MSD global restructure turns to France, with manufacturing site set for sale
According to local media reports, approximately 200 jobs from a total workforce of 584 will be shed as part of a reorganization process, with the intention of selling the French site in the future.
The location is responsible for the manufacture of sterile injectable drugs, as well as possessing an R&D center responsible for toxicology studies.
The Riom site was created 41 years ago and became part of the MSD, known as Merck in North America and Mexico, through the acquisition of Chibret laboratories.
In regard to both production and toxicology studies, the company noted that the center had experienced ‘under-utilization’. It will now look at discontinuing toxicology functions at the site and reorganizing activity at the manufacturing center.
In the long-term, a spokesperson for the company noted that there are no plans to close the site, and the company wants to find a buyer to maintain activity and employment on a ‘sustainable basis’, a statement on the restructure announced.
“We intend to carry out the project to reorganize and transform the Mirabel site in a spirit of dialogue and transparency with the social partners. The most appropriate means to support our employees will be implemented," said Jean-Albert Pittaluga, site manager.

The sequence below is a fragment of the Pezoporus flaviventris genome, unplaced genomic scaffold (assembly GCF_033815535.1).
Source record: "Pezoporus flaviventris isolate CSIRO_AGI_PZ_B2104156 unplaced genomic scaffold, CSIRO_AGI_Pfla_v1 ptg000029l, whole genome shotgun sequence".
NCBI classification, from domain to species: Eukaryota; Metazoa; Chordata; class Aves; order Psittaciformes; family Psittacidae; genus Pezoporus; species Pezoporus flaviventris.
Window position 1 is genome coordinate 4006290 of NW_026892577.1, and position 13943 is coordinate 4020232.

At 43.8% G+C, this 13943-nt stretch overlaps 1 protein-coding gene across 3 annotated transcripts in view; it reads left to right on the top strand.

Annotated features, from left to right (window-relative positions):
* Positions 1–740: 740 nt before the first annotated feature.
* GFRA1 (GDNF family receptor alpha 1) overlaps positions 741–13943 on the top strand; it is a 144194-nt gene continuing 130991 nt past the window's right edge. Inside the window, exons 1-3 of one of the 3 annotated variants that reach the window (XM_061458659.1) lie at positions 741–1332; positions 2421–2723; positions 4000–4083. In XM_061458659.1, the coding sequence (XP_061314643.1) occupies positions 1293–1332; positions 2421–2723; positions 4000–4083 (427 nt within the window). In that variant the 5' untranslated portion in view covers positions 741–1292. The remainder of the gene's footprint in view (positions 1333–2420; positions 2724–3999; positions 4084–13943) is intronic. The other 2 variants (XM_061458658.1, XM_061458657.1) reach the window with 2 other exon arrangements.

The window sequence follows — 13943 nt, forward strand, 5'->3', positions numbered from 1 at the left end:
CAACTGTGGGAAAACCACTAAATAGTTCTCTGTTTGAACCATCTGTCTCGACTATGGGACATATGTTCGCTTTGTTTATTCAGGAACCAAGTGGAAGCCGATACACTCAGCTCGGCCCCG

According to the company, the consultation and negotiation process with employee representative bodies will begin on the November 20.
Earlier this year, MSD had announced that it would be conducting a manufacturing restructuring program over the next four years. At the time, the company suggested that the aim would be to reduce the company’s global real estate footprint.
A spokesperson was not able to tell us which sites would be affected when the news was first announced, but the plans in France would fit into the wider project.
Despite looking to close its sterile drug facility, MSD is looking to expand manufacturing in other areas, particularly for products that are currently experiencing high demand, such as its Gardasil (recombinant human papillomavirus vaccine) products and Ebola vaccine.